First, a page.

Okay, things are about to get weird. A while back I got sucked into a reality show on the History Channel that followed the life of a taxidermy shop in Alaska. I was instantly entranced. I had never really given any thought about what might go into mounting an animal. It is quite amazing how much skill and craftsmanship is needed to essentially bring an animal back to life. While I was watching this program I couldn’t help but notice that taxidermy kind of reminded me of upholstery. While we (upholsterers) do not use bone saws and flesh scrapers, we do share some tools in common as well techniques. Both taxidermist and upholsterers drape and manipulate a “material” to accurately fit onto a structure. After a little google-ing, I found some pretty fascinating pieces that could fit into the category of both taxidermy AND upholstery.
This creative collaboration of taxidermy and upholstery was imagined by a former British Singer, Alannah Currie (aka Miss Pokeno). What an unassuming little surprise on this wing back. Miss Currie is a vegetarian and only uses road kill or animals that have died naturally.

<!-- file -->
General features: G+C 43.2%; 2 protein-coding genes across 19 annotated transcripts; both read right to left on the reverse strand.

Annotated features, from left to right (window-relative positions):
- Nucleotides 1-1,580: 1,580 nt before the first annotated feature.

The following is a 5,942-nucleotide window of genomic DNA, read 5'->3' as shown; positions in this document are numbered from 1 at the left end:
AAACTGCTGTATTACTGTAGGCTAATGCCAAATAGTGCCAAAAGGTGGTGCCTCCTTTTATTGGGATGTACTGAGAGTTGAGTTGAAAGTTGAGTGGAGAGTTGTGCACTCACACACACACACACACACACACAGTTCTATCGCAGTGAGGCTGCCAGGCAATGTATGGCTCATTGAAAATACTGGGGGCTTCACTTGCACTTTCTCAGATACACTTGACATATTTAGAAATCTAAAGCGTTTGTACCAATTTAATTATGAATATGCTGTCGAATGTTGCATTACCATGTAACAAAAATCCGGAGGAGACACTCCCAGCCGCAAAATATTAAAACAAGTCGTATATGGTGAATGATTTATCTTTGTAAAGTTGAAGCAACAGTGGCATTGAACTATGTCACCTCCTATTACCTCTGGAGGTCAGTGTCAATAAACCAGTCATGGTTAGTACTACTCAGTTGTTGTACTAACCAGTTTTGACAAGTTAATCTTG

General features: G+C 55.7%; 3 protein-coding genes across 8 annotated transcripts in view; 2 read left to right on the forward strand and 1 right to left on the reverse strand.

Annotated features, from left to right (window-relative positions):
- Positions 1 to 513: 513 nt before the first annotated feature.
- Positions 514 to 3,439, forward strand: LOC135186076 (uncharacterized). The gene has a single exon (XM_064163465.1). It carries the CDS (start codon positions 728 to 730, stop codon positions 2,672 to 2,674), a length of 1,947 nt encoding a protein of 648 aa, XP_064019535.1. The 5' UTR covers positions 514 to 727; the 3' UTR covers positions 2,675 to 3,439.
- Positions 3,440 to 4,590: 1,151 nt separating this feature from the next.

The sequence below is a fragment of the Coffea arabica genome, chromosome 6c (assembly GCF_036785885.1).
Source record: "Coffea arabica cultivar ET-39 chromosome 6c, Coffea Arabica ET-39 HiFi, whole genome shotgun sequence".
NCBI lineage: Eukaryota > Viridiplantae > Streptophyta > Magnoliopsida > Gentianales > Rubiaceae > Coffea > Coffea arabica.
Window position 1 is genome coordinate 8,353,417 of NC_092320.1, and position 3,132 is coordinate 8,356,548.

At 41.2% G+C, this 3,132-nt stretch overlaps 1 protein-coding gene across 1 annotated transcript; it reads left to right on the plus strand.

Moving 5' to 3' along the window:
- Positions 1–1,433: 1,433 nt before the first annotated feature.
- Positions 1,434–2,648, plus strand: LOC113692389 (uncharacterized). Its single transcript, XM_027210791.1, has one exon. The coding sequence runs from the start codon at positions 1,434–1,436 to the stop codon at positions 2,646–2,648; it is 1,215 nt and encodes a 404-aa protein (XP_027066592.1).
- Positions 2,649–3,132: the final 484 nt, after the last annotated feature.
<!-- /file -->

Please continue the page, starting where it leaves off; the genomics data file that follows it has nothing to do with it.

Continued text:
These anatomically correct black sheep stools were made using an entire sheep for each stool. The hooves have been cast in silver. These “princess” stools were created by Icelandic designer Hlynur V. Atlason in collaboration with taxidermist Frank J. Zitz and Company.
Warning! These next few photos are kind of sad. This chair belongs to Nimrod, Mr. J. Gardiner Muir, of ‘Hillcrest,’ Market Harborough. The baby giraffe, along with its mother, was shot by Mr. Gardiner Muir himself, near the Kiboko River, in British East Africa. It was designed by Rowland Ward, of Piccadilly.
Yikes! I’m not sure how one could ever relax in this chair. This chair has a pretty interesting story. Legend has it that this very tiger was a feared man-eater in Travencore (India). The day this kitty was shot, he was found in a village hunting for a meal. The tiger did in fact carry off a ten year old girl. The girl was rescued but sadly died later that night. So…maybe we don’t have to feel so bad about this chair.
This one is hard for me to stomach. I love baby elephants. This chair was designed by the same fellow that created the baby giraffe chair. The chair is meant to be a hall porter chair. If you are like me and you just said “what is a hall porter?” well, a hall porter is someone who guards an entrance or someone who keeps watch over something.
Well gang, I hoped this post of animals being turned into furniture didn’t distress you too much. I thought it would be neat-o to see the parallels of upholstery and taxidermy. Anyone know of any taxidermy classes?